Of course, many IoT connections will not require very high data transmission rates, but some of the applications on show at MWC most certainly will. The bandwidth demands of 4K video are already quite well known – an actual (not advertised) connection of around 25-30 Mbit/s depending on multiple factors including the use of compression and caching technologies – but there were a number of virtual reality demonstrations on the MWC show floor this year. That sort of application might be requiring connections closer to 1 Gbit/s, no matter what the delivery media.

What’s very clear is that all of the above developments will come to very little if network operators are not able to understand what’s happening in their networks and applications and then simply and easily manage the situation: Reliable and relevant management tools should now be at the top of every CTO/CIO wish-list.

This report provides some insights into the opportunities and challenges facing mobile operators today based on the presentations given, and discussions had, at this year’s MWC. We hope you find it of interest.

The F5 Security for Service Providers Reference Architecture
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3/10/2015  | 

Communications service providers (CSPs) must ensure that customers can successfully make calls and use their smartphone apps with reliable connectivity, and provide differentiated services that enhance competitiveness and can boost relatively flat revenue streams. Service providers therefore need to guarantee superior network quality without adding complexity or cost. Because security threats have a directly detrimental impact on network quality and customer experiences, security is a top priority, and CSPs must constantly defend against a growing number of threats.

Meanwhile, service providers are grappling with explosive data growth while competitive and industry pressures drive them to embark on time-consuming and costly upgrades for 4G LTE. This transition is changing the security threat landscape dramatically. In addition, IPv6 migrations and network functions virtualization (NFV) technology also are imminent or already underway. As a result, CSPs need multi-faceted support to ensure that their networks remain predictable, reliable, and available.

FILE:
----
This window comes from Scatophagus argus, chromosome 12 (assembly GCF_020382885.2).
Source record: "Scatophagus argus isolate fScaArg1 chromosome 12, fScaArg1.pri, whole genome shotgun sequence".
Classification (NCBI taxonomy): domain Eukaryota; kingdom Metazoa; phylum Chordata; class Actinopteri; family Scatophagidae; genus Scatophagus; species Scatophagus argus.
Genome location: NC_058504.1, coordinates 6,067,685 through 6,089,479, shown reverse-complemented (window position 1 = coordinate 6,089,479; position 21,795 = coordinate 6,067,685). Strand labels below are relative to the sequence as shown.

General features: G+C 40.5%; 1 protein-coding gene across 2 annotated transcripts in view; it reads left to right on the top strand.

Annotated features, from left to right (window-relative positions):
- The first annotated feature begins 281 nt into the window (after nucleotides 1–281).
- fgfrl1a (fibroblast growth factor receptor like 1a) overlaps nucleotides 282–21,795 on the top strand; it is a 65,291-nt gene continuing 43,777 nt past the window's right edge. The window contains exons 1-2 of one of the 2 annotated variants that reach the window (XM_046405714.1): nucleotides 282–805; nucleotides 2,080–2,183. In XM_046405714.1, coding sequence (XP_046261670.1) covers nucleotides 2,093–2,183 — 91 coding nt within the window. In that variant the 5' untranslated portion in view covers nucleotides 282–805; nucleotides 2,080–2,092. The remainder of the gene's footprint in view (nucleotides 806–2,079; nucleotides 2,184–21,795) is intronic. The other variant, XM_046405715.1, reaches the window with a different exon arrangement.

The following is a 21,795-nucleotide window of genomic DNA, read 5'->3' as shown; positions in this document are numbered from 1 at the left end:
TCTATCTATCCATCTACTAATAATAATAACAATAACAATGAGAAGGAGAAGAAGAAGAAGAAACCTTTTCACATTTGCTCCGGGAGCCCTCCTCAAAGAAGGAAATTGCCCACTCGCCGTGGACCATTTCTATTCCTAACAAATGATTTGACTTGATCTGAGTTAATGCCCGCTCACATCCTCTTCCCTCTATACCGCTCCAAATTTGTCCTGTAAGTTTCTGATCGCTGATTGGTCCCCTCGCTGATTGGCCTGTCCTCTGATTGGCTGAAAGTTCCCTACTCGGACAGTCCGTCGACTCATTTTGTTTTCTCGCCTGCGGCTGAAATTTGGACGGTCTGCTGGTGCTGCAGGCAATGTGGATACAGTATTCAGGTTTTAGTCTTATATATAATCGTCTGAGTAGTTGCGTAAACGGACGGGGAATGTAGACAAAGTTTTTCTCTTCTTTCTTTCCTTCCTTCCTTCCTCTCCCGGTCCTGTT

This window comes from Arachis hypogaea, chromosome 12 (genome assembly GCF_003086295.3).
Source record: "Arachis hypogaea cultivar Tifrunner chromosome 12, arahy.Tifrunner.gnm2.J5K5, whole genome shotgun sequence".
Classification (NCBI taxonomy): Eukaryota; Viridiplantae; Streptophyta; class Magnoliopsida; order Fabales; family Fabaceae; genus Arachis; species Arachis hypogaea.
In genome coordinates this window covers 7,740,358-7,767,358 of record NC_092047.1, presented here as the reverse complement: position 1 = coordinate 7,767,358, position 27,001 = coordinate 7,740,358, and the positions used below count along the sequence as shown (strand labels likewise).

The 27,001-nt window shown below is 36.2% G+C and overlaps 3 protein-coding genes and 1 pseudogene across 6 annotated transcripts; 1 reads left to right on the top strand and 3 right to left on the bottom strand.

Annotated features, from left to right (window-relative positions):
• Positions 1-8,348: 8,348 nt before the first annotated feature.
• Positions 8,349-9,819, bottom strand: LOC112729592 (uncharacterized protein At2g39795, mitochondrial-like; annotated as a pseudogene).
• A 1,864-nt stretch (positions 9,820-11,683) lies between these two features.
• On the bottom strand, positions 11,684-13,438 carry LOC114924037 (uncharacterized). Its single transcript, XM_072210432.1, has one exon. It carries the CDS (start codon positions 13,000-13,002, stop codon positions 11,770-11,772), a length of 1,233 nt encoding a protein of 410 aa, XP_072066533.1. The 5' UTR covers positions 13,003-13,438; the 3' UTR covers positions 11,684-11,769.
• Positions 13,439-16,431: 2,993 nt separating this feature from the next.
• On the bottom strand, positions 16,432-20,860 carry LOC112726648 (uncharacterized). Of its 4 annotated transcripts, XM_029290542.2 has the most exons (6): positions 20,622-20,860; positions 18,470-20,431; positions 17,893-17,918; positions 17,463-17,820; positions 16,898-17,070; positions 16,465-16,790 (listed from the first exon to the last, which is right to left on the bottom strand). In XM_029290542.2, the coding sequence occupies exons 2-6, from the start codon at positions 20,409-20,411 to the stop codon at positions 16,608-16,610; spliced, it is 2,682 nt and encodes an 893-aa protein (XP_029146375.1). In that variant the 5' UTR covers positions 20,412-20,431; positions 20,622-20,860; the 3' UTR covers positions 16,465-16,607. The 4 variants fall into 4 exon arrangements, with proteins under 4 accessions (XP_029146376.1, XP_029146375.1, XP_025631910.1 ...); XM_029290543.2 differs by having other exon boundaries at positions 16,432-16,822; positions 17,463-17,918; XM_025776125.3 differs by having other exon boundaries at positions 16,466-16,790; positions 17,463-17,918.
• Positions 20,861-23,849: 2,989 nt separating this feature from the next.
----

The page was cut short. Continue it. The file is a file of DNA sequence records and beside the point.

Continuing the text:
F5 offers a suite of dynamic, multi-layered security solutions capable of meeting these CSP needs across the entire service delivery architecture. This solution breadth, which is necessary to protect the entire CSP infrastructure, cannot be provided by traditional firewalls and point products. F5 security solutions help CSPs to optimize, secure, and monetize their networks by simplifying their delivery architectures and operations, boosting service availability and reliability, and providing application awareness and control while reducing costs.

NFV: Beyond Virtualization
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3/10/2015  | 

The service provider community is showing significant and growing interest in network functions virtualization (NFV) solutions. Service providers are looking to build on the groundwork put into place by cloud and software defined network (SDN) initiatives to augment the virtualization technologies of core service provider network services and functions. As service providers continue to define and drive towards NFV architectures, their interest has generated a lot of discussion surrounding the value of different aspects of NFV and what is required to realize the benefits NFV is designed to deliver.

As noted in the original NFV white paper from the European Telecommunications Standards Institute (ETSI)1, the virtualization of functions can potentially reduce capital and operational costs, increase service agility, reduce time to market, deliver a common and consistent infrastructure for multiple applications, and introduce innovation by creating an open ecosystem that encourages new industry participants. As service providers and vendors look at the details of implementing NFV and accomplishing its stated goals, however, they’re raising concerns about the realization of some of these goals and whether implementation translates to the benefits initially expected.

Virtualization adds an extra layer of software and management through the virtual hosting infrastructure. While providing agility for improved service availability and reliability, it significantly increases the complexity of managing the infrastructure.

The F5 LTE Roaming Reference Architecture
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3/10/2015  | 

Global travel and communications are normal in today’s society, and consumers want to be able to make calls and connect to the Internet with minimal, if any, configuration changes no matter where in the world they are. In addition, an explosion of different devices such as smartphones, laptops, tablets, and embedded computer systems have created a new landscape for data usage and availability. LTE networks are becoming the standard for 4G wireless networks because they deliver the high-speed data access required and help fill consumer demand for faster downloads and ubiquitous Internet availability.